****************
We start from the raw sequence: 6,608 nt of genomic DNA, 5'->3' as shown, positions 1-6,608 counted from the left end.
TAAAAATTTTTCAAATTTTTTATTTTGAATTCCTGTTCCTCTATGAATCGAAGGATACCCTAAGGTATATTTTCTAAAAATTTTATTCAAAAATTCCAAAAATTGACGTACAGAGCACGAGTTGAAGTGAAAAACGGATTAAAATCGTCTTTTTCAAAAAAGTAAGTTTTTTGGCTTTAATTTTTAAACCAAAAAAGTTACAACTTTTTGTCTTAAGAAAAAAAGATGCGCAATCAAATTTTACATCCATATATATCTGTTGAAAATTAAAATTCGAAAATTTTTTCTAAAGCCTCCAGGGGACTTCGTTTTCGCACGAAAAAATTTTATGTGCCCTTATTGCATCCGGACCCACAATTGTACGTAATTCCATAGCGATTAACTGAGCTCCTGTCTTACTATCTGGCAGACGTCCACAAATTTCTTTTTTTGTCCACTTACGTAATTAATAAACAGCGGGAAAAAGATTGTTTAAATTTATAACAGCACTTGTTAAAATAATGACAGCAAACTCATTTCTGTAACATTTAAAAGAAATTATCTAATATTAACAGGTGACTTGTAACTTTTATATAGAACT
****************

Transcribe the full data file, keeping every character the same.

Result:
We start from the raw sequence: 6,608 nt of genomic DNA, 5'->3' as shown, positions 1-6,608 counted from the left end.
TAAAAATTTTTCAAATTTTTTATTTTGAATTCCTGTTCCTCTATGAATCGAAGGATACCCTAAGGTATATTTTCTAAAAATTTTATTCAAAAATTCCAAAAATTGACGTACAGAGCACGAGTTGAAGTGAAAAACGGATTAAAATCGTCTTTTTCAAAAAAGTAAGTTTTTTGGCTTTAATTTTTAAACCAAAAAAGTTACAACTTTTTGTCTTAAGAAAAAAAGATGCGCAATCAAATTTTACATCCATATATATCTGTTGAAAATTAAAATTCGAAAATTTTTTCTAAAGCCTCCAGGGGACTTCGTTTTCGCACGAAAAAATTTTATGTGCCCTTATTGCATCCGGACCCACAATTGTACGTAATTCCATAGCGATTAACTGAGCTCCTGTCTTACTATCTGGCAGACGTCCACAAATTTCTTTTTTTGTCCACTTACGTAATTAATAAACAGCGGGAAAAAGATTGTTTAAATTTATAACAGCACTTGTTAAAATAATGACAGCAAACTCATTTCTGTAACATTTAAAAGAAATTATCTAATATTAACAGGTGACTTGTAACTTTTATATAGAACT